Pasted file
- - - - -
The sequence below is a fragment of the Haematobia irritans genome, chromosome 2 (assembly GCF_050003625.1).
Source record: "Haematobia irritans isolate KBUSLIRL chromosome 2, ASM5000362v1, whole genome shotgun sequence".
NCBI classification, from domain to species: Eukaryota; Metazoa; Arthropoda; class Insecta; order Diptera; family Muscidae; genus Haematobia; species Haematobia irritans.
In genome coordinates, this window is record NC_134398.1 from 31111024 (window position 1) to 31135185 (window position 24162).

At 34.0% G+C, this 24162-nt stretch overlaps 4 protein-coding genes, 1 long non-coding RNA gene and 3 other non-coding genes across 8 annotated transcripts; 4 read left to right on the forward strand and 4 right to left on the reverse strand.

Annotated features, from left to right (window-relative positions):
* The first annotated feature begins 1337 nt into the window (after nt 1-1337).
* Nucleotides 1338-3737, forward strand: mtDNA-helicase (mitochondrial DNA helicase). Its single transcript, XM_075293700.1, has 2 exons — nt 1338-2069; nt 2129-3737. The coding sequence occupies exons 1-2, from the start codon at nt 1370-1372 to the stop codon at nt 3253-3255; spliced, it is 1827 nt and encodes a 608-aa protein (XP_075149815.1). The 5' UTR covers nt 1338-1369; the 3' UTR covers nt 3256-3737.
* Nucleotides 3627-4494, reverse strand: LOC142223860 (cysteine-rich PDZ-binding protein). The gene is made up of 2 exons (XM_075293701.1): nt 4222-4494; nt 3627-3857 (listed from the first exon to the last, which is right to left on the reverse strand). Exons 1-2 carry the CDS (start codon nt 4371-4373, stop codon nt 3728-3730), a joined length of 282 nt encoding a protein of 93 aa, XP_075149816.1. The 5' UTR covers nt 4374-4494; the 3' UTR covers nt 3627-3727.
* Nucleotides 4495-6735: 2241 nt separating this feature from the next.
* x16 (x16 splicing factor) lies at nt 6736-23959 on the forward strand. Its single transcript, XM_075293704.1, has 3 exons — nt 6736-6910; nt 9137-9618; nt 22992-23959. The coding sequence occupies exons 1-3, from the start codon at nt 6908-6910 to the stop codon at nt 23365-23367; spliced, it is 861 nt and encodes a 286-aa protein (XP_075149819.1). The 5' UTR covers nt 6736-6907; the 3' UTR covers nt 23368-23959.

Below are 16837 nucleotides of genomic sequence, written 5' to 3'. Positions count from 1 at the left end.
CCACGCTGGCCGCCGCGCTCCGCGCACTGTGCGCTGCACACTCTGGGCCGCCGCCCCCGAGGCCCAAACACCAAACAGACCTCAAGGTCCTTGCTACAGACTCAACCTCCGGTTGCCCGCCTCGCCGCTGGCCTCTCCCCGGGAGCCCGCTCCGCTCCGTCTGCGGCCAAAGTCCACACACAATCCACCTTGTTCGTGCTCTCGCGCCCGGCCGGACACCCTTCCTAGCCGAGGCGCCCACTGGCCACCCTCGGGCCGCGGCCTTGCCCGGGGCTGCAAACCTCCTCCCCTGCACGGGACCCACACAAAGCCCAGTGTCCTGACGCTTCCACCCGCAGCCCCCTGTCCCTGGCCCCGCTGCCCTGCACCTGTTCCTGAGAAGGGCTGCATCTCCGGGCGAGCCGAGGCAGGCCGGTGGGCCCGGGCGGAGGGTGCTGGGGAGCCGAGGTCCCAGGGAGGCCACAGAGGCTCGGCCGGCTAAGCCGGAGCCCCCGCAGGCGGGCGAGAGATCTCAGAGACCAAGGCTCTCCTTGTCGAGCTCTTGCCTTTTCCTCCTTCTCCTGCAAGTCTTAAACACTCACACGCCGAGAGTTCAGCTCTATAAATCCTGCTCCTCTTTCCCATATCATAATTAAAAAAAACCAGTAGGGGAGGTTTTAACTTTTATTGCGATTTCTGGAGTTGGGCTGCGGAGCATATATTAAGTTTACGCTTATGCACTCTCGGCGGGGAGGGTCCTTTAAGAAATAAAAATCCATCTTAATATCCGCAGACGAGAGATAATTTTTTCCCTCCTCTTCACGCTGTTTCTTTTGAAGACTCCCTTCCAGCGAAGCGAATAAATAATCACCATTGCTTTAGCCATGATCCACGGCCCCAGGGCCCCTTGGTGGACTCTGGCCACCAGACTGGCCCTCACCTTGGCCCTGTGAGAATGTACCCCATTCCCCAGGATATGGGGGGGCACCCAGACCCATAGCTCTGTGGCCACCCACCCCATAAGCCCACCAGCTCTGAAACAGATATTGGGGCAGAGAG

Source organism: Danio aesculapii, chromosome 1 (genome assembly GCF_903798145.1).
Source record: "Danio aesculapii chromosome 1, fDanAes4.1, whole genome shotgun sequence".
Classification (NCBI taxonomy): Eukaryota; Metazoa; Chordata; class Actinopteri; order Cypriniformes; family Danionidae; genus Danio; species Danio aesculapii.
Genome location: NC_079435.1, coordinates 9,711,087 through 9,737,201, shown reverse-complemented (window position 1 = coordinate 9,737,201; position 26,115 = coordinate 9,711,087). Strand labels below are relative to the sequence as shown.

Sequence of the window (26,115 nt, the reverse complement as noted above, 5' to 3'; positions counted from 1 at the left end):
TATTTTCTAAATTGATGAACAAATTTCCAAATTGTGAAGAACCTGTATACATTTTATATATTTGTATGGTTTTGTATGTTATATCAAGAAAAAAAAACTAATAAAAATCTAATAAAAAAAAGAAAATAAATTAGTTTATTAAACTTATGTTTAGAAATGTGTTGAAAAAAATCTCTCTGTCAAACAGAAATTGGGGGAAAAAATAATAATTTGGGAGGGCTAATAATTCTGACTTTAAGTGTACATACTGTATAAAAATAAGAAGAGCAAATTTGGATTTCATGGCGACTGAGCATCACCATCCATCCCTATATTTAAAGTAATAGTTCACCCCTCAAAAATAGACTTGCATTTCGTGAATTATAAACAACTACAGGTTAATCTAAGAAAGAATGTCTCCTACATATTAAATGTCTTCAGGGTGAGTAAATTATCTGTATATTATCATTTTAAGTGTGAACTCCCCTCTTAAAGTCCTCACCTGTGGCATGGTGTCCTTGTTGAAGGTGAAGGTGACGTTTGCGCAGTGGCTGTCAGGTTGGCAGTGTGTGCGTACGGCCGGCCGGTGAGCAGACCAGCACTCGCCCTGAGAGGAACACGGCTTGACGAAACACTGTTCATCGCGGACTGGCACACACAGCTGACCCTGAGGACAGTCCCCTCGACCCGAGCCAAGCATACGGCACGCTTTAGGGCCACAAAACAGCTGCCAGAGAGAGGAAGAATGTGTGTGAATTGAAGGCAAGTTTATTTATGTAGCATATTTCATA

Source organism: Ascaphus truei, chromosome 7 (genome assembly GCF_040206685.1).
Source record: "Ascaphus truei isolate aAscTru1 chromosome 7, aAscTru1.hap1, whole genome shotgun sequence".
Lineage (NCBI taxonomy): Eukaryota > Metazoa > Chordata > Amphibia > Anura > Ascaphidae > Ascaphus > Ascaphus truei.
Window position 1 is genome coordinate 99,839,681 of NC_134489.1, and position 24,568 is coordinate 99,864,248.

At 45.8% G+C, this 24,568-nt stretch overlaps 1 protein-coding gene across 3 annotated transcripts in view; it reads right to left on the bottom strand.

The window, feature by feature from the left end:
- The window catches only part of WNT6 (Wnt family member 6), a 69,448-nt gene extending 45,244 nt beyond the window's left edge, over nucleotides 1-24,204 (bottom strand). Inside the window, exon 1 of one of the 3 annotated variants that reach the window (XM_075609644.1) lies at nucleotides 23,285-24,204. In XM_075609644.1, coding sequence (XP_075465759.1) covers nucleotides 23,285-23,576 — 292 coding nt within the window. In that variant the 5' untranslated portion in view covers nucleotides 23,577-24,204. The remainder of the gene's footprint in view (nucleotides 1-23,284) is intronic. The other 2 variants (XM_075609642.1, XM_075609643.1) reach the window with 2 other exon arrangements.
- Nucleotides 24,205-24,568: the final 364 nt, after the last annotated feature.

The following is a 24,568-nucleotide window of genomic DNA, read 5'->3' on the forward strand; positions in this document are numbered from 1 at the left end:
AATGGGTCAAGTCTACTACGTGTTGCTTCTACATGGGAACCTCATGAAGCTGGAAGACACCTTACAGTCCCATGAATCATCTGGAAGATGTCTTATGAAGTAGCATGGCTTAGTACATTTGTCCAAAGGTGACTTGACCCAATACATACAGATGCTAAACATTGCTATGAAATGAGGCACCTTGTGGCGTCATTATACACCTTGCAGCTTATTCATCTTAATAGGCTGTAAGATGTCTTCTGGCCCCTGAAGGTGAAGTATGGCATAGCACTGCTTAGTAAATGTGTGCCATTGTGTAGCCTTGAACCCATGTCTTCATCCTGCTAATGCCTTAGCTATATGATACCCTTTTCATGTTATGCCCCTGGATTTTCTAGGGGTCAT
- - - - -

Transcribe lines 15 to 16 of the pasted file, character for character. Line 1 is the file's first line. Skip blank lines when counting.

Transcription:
Source record: "Danio aesculapii chromosome 1, fDanAes4.1, whole genome shotgun sequence".
Classification (NCBI taxonomy): Eukaryota; Metazoa; Chordata; class Actinopteri; order Cypriniformes; family Danionidae; genus Danio; species Danio aesculapii.